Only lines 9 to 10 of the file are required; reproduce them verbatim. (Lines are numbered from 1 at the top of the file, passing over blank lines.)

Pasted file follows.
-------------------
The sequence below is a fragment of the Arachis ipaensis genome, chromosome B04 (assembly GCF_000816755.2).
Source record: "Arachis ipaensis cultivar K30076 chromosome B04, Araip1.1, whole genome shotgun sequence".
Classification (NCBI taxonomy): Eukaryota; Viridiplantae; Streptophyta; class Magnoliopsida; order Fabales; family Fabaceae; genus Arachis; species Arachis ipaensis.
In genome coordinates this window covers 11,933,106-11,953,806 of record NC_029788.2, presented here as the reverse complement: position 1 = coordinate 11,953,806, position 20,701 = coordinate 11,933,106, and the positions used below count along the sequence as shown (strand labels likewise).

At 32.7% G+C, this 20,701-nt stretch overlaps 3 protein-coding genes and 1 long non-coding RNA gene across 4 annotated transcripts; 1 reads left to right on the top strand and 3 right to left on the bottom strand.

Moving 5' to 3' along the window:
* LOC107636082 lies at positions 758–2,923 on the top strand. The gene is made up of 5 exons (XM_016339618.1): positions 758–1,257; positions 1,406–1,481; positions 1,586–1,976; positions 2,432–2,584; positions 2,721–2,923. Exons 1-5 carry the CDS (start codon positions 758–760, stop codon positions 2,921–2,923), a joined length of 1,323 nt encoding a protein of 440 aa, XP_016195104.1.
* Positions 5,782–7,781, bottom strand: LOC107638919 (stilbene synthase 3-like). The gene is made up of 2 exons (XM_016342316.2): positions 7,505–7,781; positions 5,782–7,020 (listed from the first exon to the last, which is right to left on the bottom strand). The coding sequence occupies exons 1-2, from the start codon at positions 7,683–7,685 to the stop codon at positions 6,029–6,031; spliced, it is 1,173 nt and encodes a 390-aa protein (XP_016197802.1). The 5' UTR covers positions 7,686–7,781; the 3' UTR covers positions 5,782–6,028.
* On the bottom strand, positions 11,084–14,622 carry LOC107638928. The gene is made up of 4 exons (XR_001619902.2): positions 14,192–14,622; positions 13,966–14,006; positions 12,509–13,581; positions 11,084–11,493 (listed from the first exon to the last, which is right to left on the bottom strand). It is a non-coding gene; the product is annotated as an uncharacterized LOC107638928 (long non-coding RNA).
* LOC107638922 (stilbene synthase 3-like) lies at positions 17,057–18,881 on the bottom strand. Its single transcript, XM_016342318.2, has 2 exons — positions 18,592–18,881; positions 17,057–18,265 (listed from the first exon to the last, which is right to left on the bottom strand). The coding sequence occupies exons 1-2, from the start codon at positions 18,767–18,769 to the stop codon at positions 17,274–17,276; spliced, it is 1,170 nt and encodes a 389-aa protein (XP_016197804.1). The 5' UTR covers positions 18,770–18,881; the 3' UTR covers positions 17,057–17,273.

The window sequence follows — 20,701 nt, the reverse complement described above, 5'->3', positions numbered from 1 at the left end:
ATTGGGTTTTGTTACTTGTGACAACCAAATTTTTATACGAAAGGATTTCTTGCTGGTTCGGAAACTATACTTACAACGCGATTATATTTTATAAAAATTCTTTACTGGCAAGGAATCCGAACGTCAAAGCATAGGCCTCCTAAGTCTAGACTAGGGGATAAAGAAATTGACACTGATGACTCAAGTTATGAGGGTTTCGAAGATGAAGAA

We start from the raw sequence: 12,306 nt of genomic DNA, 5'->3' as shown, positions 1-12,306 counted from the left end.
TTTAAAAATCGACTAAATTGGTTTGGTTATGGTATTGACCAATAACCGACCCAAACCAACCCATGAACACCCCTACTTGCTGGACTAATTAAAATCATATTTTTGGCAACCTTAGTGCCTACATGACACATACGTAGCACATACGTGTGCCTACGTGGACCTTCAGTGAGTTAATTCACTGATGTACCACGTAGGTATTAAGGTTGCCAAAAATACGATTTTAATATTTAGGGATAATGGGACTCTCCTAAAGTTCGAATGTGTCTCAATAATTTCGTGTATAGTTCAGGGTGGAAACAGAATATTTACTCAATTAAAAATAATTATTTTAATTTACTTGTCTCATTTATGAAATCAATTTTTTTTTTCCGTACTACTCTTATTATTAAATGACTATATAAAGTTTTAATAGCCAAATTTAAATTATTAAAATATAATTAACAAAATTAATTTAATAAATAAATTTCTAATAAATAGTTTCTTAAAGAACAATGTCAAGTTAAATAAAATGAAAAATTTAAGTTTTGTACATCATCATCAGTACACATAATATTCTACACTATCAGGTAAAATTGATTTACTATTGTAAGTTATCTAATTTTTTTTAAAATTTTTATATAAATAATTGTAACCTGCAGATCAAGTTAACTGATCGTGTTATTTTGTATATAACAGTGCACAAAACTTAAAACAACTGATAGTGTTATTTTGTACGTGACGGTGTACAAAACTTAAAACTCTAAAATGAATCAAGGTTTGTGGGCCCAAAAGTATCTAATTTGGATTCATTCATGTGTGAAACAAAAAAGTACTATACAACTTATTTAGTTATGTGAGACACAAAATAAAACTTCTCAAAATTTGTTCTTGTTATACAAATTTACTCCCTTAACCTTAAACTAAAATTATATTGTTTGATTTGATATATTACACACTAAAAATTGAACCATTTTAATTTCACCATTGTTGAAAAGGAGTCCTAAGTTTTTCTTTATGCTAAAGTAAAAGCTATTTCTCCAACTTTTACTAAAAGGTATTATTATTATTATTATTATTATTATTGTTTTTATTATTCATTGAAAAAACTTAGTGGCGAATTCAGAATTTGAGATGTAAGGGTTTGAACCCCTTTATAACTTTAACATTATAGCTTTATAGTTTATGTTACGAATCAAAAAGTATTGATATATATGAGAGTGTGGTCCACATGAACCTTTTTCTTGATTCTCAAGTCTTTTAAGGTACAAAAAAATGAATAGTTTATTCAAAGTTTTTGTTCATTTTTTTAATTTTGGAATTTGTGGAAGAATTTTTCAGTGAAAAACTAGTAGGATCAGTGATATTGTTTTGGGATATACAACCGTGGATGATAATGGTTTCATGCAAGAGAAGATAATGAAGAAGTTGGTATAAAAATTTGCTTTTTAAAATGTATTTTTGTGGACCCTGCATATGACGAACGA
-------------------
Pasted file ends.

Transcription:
* On the bottom strand, positions 11,084–14,622 carry LOC107638928. The gene is made up of 4 exons (XR_001619902.2): positions 14,192–14,622; positions 13,966–14,006; positions 12,509–13,581; positions 11,084–11,493 (listed from the first exon to the last, which is right to left on the bottom strand). It is a non-coding gene; the product is annotated as an uncharacterized LOC107638928 (long non-coding RNA).
* LOC107638922 (stilbene synthase 3-like) lies at positions 17,057–18,881 on the bottom strand. Its single transcript, XM_016342318.2, has 2 exons — positions 18,592–18,881; positions 17,057–18,265 (listed from the first exon to the last, which is right to left on the bottom strand). The coding sequence occupies exons 1-2, from the start codon at positions 18,767–18,769 to the stop codon at positions 17,274–17,276; spliced, it is 1,170 nt and encodes a 389-aa protein (XP_016197804.1). The 5' UTR covers positions 18,770–18,881; the 3' UTR covers positions 17,057–17,273.